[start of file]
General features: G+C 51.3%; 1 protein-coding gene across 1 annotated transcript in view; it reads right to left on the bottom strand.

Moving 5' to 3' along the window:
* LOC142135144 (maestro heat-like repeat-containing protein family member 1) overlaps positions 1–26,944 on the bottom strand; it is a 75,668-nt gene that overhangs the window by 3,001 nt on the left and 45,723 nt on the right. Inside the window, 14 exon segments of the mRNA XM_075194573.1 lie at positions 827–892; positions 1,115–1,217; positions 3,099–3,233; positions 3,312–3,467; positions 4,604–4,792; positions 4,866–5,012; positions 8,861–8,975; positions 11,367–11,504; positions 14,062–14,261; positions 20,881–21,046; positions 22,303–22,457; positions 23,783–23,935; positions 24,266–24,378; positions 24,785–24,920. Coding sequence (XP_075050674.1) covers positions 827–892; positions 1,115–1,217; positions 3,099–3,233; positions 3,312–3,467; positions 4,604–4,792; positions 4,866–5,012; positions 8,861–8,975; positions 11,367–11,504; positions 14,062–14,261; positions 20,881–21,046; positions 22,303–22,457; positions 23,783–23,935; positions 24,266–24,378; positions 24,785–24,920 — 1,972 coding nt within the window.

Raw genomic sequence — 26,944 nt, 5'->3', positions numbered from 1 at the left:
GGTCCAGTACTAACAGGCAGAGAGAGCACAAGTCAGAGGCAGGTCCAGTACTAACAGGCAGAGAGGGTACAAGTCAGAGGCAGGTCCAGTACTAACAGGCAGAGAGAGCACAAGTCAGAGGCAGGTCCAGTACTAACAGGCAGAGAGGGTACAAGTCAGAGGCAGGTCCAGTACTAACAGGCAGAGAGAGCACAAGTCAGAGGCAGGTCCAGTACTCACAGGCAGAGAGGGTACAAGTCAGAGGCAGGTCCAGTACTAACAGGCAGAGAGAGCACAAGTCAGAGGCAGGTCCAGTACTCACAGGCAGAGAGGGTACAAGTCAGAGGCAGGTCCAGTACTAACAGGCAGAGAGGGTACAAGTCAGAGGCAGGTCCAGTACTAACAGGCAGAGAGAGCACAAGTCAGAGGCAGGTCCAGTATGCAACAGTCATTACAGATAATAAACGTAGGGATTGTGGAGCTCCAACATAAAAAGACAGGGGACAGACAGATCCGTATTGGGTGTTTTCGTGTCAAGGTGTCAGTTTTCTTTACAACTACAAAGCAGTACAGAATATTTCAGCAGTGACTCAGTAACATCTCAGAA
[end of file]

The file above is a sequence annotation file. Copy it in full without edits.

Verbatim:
General features: G+C 51.3%; 1 protein-coding gene across 1 annotated transcript in view; it reads right to left on the bottom strand.

Moving 5' to 3' along the window:
* LOC142135144 (maestro heat-like repeat-containing protein family member 1) overlaps positions 1–26,944 on the bottom strand; it is a 75,668-nt gene that overhangs the window by 3,001 nt on the left and 45,723 nt on the right. Inside the window, 14 exon segments of the mRNA XM_075194573.1 lie at positions 827–892; positions 1,115–1,217; positions 3,099–3,233; positions 3,312–3,467; positions 4,604–4,792; positions 4,866–5,012; positions 8,861–8,975; positions 11,367–11,504; positions 14,062–14,261; positions 20,881–21,046; positions 22,303–22,457; positions 23,783–23,935; positions 24,266–24,378; positions 24,785–24,920. Coding sequence (XP_075050674.1) covers positions 827–892; positions 1,115–1,217; positions 3,099–3,233; positions 3,312–3,467; positions 4,604–4,792; positions 4,866–5,012; positions 8,861–8,975; positions 11,367–11,504; positions 14,062–14,261; positions 20,881–21,046; positions 22,303–22,457; positions 23,783–23,935; positions 24,266–24,378; positions 24,785–24,920 — 1,972 coding nt within the window.

Raw genomic sequence — 26,944 nt, 5'->3', positions numbered from 1 at the left:
GGTCCAGTACTAACAGGCAGAGAGAGCACAAGTCAGAGGCAGGTCCAGTACTAACAGGCAGAGAGGGTACAAGTCAGAGGCAGGTCCAGTACTAACAGGCAGAGAGAGCACAAGTCAGAGGCAGGTCCAGTACTAACAGGCAGAGAGGGTACAAGTCAGAGGCAGGTCCAGTACTAACAGGCAGAGAGAGCACAAGTCAGAGGCAGGTCCAGTACTCACAGGCAGAGAGGGTACAAGTCAGAGGCAGGTCCAGTACTAACAGGCAGAGAGAGCACAAGTCAGAGGCAGGTCCAGTACTCACAGGCAGAGAGGGTACAAGTCAGAGGCAGGTCCAGTACTAACAGGCAGAGAGGGTACAAGTCAGAGGCAGGTCCAGTACTAACAGGCAGAGAGAGCACAAGTCAGAGGCAGGTCCAGTATGCAACAGTCATTACAGATAATAAACGTAGGGATTGTGGAGCTCCAACATAAAAAGACAGGGGACAGACAGATCCGTATTGGGTGTTTTCGTGTCAAGGTGTCAGTTTTCTTTACAACTACAAAGCAGTACAGAATATTTCAGCAGTGACTCAGTAACATCTCAGAA